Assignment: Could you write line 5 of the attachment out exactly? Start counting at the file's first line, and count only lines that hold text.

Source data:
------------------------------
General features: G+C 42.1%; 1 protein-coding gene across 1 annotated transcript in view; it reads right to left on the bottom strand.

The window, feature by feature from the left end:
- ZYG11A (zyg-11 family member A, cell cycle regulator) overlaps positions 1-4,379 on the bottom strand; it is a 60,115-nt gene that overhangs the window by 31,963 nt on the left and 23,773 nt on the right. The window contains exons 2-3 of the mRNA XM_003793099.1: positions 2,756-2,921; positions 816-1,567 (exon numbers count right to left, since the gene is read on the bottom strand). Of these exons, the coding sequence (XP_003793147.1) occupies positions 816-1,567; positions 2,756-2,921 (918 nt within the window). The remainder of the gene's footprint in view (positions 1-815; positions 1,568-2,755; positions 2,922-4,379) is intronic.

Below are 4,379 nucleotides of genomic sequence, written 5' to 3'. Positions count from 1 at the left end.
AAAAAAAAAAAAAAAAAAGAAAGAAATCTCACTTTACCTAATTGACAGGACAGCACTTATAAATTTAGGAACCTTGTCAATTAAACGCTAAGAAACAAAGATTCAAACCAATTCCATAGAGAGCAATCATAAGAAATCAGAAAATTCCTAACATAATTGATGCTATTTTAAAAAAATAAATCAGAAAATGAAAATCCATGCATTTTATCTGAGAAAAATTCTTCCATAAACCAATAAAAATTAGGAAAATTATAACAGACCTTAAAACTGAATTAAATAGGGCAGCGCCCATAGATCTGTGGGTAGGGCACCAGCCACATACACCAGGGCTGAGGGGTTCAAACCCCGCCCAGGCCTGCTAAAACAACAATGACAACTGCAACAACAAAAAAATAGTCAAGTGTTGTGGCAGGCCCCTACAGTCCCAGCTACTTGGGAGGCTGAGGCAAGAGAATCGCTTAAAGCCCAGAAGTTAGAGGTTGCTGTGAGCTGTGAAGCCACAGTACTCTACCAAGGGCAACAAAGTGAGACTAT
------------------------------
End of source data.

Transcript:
AAAAAAAAAAAAAAAAAAGAAAGAAATCTCACTTTACCTAATTGACAGGACAGCACTTATAAATTTAGGAACCTTGTCAATTAAACGCTAAGAAACAAAGATTCAAACCAATTCCATAGAGAGCAATCATAAGAAATCAGAAAATTCCTAACATAATTGATGCTATTTTAAAAAAATAAATCAGAAAATGAAAATCCATGCATTTTATCTGAGAAAAATTCTTCCATAAACCAATAAAAATTAGGAAAATTATAACAGACCTTAAAACTGAATTAAATAGGGCAGCGCCCATAGATCTGTGGGTAGGGCACCAGCCACATACACCAGGGCTGAGGGGTTCAAACCCCGCCCAGGCCTGCTAAAACAACAATGACAACTGCAACAACAAAAAAATAGTCAAGTGTTGTGGCAGGCCCCTACAGTCCCAGCTACTTGGGAGGCTGAGGCAAGAGAATCGCTTAAAGCCCAGAAGTTAGAGGTTGCTGTGAGCTGTGAAGCCACAGTACTCTACCAAGGGCAACAAAGTGAGACTAT